The Untold Truth Of Harry & David Pears

Whether you've received a box of gold-wrapped fruit or not, you've probably wondered what the truth behind Harry & David is, or at least why their luxurious boxes of fruit are so expensive. As it turns out, both Harry and David were very real, and they faced a tough road to bring their business to the standing that it enjoys today. The duo were actually brothers whose father, Samuel Rosenberg, was a hotelier in Washington state with a propensity for farming. In 1910, he sold the hotel and bought 240 acres of land on Bear Creek in Oregon's Rogue River Valley (via Mental Floss).

When Sam died in 1914, Harry and David took over what they named Bear Creek Orchard after graduating from Cornell University's agriculture school. The brothers called their pears "Royal Riviera" and marketed them as a luxury item in Europe and on the East Coast in the 1920s. Though they struggled at first, eventually they dropped off unsold boxes of pears along with a handwritten note to business tycoons in both New York City. The businessmen then wanted to do the same: send boxes of fruit to their clients. Thus, mail-order fruit packaged from Harry & David was established.

Though they faced challenges through the 1930s Great Depression and with World War II, the business continued to succeed. However, they did have to change their last name to Holmes to avoid anti-Semitic boycotts, which helped keep the company in the family until 1976.

What kind of pears do Harry & David use anyway?

Though the pair finally found a market for their fruit boxes, it still required an elevated fruit to draw the customers in, and these were no ordinary pears. Harry and David's Royal Riviera pears are "among the sweetest" of any pears (via Harry & David). But, they're actually a kind of Comice pear that is native to France. They were first identified there in 1856 and were introduced to Oregon's Rogue River Valley in 1897, according to Harry and David. Southern Oregon's climate and soil are just right for growing this delicious fruit.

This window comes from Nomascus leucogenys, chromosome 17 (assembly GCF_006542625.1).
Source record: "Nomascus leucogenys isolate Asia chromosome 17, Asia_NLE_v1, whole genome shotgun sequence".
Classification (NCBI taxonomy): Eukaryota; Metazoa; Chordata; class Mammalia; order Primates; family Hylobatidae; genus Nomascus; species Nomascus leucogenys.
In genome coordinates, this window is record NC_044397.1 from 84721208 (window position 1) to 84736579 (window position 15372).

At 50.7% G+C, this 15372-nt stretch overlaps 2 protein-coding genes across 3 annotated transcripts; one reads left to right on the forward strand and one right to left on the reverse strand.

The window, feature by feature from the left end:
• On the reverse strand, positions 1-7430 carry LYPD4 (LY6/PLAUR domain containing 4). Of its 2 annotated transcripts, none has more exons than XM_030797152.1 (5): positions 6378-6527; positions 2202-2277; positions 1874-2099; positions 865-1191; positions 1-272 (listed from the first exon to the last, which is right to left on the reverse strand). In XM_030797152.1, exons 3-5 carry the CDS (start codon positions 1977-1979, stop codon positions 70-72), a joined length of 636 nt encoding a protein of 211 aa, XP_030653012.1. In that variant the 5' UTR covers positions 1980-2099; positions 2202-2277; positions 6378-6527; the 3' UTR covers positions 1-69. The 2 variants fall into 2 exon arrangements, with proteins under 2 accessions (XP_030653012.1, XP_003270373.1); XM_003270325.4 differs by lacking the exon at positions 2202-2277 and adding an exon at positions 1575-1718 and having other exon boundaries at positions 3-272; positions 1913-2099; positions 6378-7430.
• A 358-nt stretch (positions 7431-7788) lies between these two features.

These pears are known for their plump, silky texture, and of course the sweet flavor. They were even a favorite of royalty and a rare fruit at the time. The pears were later served as "The Fruit of Kings" in the best restaurants in Europe prior to making their way to the Americas. Fortunately, this tricky pear to grow flourished in Oregon's fertile countryside. Eventually, they garnered the tagline, "so big and juicy, you eat them with a spoon."

Here's how they dominated the market

While these pears are some of the best tasting and range from snack size to one pound each, there's more to them that justifies the hefty price. "It's a bit of the product, yes, but it's also a lot of the nostalgia," said Lauri Harrison, an adjunct professor of marketing at Columbia University (via Eater). In Harrison's opinion, the higher prices that the company can list are all about the brand's legacy. She believes Harry & David is successful due to the emotional connection people have.

It revolves around nostalgia. "When I was a kid, if you got the pear that was wrapped in gold foil, then that was your special treat for the day," Harrison says. "From the box, to the gold wrap, to the customer service, they're all about the experience, and I think that has carried through generation after generation." It doesn't hurt that the nostalgia is easily paired with the holidays. The pears are in season during the holidays and they're right in the songs: a partridge in a pear tree.

So, whatever your attachment may be, chances are it's strong. Although the company filed for bankruptcy in 2011, they bounced back from it. The aura around Harry & David products continues to be one of luxury, and that helps warrant the high prices. Know that the next time you order from them you're buying the brand as much as you are carefully-tended to pears.